The following facilities participate in the program:

  • Men only
    South Wilmington Street Center
    1420 S. Wilmington St., Raleigh
    919-857-9428
  • Women and children
    Women's Center of Wake County
    112 Cox Ave., Raleigh
    919-829-3711

Several other area non-profits, such as the Helen Wright Center for Women and the Salvation Army, offer assistance to the homeless during high temperatures.

News media contact: Frank Lawrence, Human Services Supervisor, 919-508-0718


Pets and the Heat
During the summer, high temperatures and humidity can be hazardous to the health of cats, dogs and other household pets. Because pets cannot sweat to cool themselves down, panting assists them in maintaining a normal body temperature. Pets need a cool place to stay when the summer temperatures soar, along with access to cool, clean water.

If a pet experiences heat stroke, remove it from heat and increase ventilation. Apply cool water compresses to the pet. Do not use ice because it can cause blood vessels to constrict and decrease the pet's ability to cool down. Offer water to the pet, but do not force the pet to drink. Seek help from a veterinarian immediately.

The Wake County Animal Care, Control and Adoption Center offers the following tips to protect pets this summer:

  • Vehicles: When running errands leave pets at home. Even if a vehicle is parked in the shade with the windows open, temperatures can reach 120 degrees or higher inside the vehicle.
  • Beach and Pool: Provide ample shade for pets and rinse dogs after being in salt water. While at the pool, beware that chlorinated water irritates pets' eyes, and heat and sunlight around a pool are intense. Never leave a pet unattended around a pool. Once in, a dog may not be able to get out without help and may panic and drown. Protect pets' feet from blisters caused by the hot sand or pavement.
  • Ticks and Fleas: Carefully go over a pet's body at least once a week to check for fleas, ear mites and tiny bumps or cuts. If anything looks unusual, call or visit a veterinarian.
  • Travel: When planning to take a pet on a long car trip, take them on several short trips first. Have pets ride completely inside vehicles to prevent injuries. Keep pets hydrated and take frequent breaks. Make sure pets are secured to a leash or are in a carrier and that they have a secured tag with updated contact information.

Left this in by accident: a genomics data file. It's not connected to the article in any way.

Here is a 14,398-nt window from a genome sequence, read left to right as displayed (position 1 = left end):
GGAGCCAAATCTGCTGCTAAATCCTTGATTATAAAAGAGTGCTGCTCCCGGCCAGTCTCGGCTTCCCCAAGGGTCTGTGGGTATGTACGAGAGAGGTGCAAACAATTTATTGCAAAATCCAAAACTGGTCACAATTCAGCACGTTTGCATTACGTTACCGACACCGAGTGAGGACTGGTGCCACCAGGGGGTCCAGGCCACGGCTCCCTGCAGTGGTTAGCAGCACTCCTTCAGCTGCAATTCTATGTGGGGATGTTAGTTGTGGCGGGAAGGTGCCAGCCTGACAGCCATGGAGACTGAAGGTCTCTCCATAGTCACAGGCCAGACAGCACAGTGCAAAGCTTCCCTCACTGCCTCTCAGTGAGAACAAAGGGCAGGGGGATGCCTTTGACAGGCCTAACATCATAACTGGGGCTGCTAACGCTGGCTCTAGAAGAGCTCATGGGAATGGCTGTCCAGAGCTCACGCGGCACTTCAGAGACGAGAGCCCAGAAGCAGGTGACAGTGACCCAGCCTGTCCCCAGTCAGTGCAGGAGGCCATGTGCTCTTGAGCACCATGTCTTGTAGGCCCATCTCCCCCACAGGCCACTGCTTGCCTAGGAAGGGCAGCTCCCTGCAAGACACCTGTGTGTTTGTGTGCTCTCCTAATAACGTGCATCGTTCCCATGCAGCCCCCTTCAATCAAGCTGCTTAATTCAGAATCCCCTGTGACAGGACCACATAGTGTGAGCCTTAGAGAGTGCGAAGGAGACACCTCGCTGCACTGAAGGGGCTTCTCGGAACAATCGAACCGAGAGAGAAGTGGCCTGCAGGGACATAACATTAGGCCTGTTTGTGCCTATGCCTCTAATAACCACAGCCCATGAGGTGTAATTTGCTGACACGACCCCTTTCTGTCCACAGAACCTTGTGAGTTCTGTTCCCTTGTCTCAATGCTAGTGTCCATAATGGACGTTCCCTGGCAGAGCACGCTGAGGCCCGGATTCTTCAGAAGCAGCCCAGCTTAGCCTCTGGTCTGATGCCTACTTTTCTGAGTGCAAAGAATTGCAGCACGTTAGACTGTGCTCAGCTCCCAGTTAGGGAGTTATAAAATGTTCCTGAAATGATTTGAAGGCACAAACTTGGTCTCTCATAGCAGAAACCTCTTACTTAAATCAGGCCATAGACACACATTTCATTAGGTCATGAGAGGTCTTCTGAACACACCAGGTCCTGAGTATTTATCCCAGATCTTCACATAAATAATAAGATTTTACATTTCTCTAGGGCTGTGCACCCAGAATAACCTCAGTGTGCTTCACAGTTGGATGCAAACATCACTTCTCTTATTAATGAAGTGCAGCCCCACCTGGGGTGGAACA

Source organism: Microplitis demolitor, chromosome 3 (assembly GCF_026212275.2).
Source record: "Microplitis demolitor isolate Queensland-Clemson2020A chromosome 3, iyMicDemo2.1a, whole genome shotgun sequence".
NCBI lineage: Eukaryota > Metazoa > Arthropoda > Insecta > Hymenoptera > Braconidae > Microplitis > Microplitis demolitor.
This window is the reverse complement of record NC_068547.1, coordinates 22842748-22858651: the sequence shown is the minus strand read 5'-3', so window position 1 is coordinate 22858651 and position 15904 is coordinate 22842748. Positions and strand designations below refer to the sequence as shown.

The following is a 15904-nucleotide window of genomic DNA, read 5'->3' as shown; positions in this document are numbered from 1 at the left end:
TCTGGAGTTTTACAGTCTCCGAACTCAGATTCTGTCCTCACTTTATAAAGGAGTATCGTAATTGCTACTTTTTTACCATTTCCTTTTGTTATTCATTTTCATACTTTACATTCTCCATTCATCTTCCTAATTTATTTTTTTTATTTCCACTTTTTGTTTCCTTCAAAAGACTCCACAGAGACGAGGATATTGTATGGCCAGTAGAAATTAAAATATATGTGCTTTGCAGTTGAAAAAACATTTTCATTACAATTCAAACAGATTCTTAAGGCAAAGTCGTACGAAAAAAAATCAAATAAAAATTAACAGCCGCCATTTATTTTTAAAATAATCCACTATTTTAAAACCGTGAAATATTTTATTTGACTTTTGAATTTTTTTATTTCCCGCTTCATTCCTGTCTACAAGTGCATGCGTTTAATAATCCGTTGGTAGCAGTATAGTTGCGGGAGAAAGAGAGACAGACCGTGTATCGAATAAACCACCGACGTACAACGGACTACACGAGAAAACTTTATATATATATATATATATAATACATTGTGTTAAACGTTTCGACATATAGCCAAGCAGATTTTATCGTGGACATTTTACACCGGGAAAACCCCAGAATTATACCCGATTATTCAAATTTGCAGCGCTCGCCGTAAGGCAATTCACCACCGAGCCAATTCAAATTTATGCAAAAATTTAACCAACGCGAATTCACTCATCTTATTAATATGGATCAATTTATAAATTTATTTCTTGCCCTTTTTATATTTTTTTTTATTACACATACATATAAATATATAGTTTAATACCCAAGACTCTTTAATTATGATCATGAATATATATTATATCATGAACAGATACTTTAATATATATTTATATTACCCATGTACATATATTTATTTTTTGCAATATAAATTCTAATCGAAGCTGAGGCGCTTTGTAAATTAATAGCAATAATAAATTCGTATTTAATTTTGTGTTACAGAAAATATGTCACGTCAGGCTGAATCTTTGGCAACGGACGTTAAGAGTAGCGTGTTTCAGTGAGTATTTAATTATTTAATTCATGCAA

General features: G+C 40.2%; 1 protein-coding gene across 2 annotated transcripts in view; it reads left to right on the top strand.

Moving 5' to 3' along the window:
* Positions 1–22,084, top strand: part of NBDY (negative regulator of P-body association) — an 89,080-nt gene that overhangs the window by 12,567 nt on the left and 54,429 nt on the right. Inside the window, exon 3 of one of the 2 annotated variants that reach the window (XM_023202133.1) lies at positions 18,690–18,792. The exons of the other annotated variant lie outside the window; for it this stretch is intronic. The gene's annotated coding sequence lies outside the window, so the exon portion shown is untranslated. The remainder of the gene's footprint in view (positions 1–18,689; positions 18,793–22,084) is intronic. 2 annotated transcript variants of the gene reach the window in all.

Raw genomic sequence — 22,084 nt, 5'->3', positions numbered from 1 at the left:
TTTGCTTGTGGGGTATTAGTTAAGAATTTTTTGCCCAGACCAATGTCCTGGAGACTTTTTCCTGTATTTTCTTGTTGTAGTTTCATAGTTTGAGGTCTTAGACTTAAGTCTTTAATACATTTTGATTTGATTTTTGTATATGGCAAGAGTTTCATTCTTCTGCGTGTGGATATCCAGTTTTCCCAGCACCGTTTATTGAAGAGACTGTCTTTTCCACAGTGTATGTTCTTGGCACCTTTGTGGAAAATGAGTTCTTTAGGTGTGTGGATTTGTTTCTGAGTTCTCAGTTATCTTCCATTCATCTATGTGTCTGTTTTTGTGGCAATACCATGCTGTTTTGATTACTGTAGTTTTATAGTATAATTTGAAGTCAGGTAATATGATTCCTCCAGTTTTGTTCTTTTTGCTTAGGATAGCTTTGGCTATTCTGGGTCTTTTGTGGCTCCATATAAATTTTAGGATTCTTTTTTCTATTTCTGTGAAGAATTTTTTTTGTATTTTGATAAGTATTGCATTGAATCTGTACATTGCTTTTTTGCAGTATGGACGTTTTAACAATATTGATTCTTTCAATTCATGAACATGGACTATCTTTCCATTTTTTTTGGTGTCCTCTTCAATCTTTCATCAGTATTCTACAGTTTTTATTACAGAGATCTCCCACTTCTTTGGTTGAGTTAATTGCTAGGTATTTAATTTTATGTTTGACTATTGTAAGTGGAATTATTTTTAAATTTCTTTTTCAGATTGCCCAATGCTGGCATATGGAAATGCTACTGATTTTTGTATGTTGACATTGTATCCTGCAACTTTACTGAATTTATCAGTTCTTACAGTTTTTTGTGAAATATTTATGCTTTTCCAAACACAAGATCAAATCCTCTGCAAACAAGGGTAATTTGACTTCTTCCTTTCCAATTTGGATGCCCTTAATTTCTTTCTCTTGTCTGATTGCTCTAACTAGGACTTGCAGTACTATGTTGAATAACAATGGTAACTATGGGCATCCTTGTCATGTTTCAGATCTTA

• Exercise: Dogs are naturally designed for sprinting, not for uninterrupted running or jogging. During such exercise, the body temperature rises faster than excess heat can be dissipated. In the summer, exercise of any kind should be cut back and limited to the early morning or later evening hours.
  • Lawn & Garden Chemicals:  Be sure to read the packages carefully as some lawn and garden chemicals can be toxic to your pets.  Be sure to know if your pets can walk on the treated areas after application or if they need to be off for a specific period of time.  Never leave open packages out where your pets may get into them.

For information on pets and year-round pet safety, visit wakegov.com/pets.

News media contact: Dr. Jennifer Federico, Animal Shelter Director, 919-212-7387 


Cool for Wake
Senior citizens who are unable to cool their homes during extreme heat conditions may qualify for Wake County's Cool for Wake program. Cool for Wake will provide free fans to qualified individuals through Saturday, September 5, 2015. Cool for Wake also accepts donations of new window-unit air conditioners as well as monetary contributions.

Donations should be directed to the Community Resources office on the first floor of the Wake County Human Services Swinburne Building, 220 Swinburne St., Raleigh. Monetary donations are tax deductible.

For information on how to qualify for, or to donate to Cool for Wake, call 919-212-7083, or email denise.kissel@wakegov.com.